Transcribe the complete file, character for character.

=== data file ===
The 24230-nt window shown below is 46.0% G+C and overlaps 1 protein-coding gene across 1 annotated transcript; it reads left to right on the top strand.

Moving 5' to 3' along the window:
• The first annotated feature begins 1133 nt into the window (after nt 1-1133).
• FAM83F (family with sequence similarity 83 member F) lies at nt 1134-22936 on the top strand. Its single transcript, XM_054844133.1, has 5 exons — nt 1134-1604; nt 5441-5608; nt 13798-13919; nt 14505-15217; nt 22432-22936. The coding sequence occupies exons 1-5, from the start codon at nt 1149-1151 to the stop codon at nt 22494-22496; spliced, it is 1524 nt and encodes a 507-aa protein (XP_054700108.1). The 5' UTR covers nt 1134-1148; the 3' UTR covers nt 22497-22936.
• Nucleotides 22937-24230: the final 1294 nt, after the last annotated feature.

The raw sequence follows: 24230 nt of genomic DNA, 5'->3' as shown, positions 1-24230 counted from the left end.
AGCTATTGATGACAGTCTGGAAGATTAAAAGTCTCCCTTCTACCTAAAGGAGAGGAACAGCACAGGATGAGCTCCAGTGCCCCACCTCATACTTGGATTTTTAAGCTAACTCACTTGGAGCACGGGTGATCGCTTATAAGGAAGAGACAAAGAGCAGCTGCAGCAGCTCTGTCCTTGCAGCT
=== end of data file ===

The 24230-nt window shown below is 46.0% G+C and overlaps 1 protein-coding gene across 1 annotated transcript; it reads left to right on the top strand.

Moving 5' to 3' along the window:
• The first annotated feature begins 1133 nt into the window (after nt 1-1133).
• FAM83F (family with sequence similarity 83 member F) lies at nt 1134-22936 on the top strand. Its single transcript, XM_054844133.1, has 5 exons — nt 1134-1604; nt 5441-5608; nt 13798-13919; nt 14505-15217; nt 22432-22936. The coding sequence occupies exons 1-5, from the start codon at nt 1149-1151 to the stop codon at nt 22494-22496; spliced, it is 1524 nt and encodes a 507-aa protein (XP_054700108.1). The 5' UTR covers nt 1134-1148; the 3' UTR covers nt 22497-22936.
• Nucleotides 22937-24230: the final 1294 nt, after the last annotated feature.

The raw sequence follows: 24230 nt of genomic DNA, 5'->3' as shown, positions 1-24230 counted from the left end.
AGCTATTGATGACAGTCTGGAAGATTAAAAGTCTCCCTTCTACCTAAAGGAGAGGAACAGCACAGGATGAGCTCCAGTGCCCCACCTCATACTTGGATTTTTAAGCTAACTCACTTGGAGCACGGGTGATCGCTTATAAGGAAGAGACAAAGAGCAGCTGCAGCAGCTCTGTCCTTGCAGCT